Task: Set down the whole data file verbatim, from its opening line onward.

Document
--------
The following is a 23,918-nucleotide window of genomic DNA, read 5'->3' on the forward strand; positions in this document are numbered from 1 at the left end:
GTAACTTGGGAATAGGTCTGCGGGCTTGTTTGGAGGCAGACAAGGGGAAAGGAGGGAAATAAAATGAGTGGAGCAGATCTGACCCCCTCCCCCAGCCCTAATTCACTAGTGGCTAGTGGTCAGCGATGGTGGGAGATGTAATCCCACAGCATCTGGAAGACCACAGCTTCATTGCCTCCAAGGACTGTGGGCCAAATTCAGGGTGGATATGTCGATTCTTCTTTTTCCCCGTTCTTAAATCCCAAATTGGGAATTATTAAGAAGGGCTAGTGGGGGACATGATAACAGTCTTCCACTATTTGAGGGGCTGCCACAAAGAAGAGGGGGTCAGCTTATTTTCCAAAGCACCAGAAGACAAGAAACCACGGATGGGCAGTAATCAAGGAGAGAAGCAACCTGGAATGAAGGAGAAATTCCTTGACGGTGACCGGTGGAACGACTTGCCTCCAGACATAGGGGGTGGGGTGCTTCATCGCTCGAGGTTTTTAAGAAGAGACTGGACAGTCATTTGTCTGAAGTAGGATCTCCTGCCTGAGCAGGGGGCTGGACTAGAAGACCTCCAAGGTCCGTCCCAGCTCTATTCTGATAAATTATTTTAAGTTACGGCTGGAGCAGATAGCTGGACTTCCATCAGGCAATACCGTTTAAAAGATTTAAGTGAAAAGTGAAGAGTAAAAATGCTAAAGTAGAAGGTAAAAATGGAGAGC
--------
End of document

The following is a 23,918-nucleotide window of genomic DNA, read 5'->3' on the forward strand; positions in this document are numbered from 1 at the left end:
GTAACTTGGGAATAGGTCTGCGGGCTTGTTTGGAGGCAGACAAGGGGAAAGGAGGGAAATAAAATGAGTGGAGCAGATCTGACCCCCTCCCCCAGCCCTAATTCACTAGTGGCTAGTGGTCAGCGATGGTGGGAGATGTAATCCCACAGCATCTGGAAGACCACAGCTTCATTGCCTCCAAGGACTGTGGGCCAAATTCAGGGTGGATATGTCGATTCTTCTTTTTCCCCGTTCTTAAATCCCAAATTGGGAATTATTAAGAAGGGCTAGTGGGGGACATGATAACAGTCTTCCACTATTTGAGGGGCTGCCACAAAGAAGAGGGGGTCAGCTTATTTTCCAAAGCACCAGAAGACAAGAAACCACGGATGGGCAGTAATCAAGGAGAGAAGCAACCTGGAATGAAGGAGAAATTCCTTGACGGTGACCGGTGGAACGACTTGCCTCCAGACATAGGGGGTGGGGTGCTTCATCGCTCGAGGTTTTTAAGAAGAGACTGGACAGTCATTTGTCTGAAGTAGGATCTCCTGCCTGAGCAGGGGGCTGGACTAGAAGACCTCCAAGGTCCGTCCCAGCTCTATTCTGATAAATTATTTTAAGTTACGGCTGGAGCAGATAGCTGGACTTCCATCAGGCAATACCGTTTAAAAGATTTAAGTGAAAAGTGAAGAGTAAAAATGCTAAAGTAGAAGGTAAAAATGGAGAGC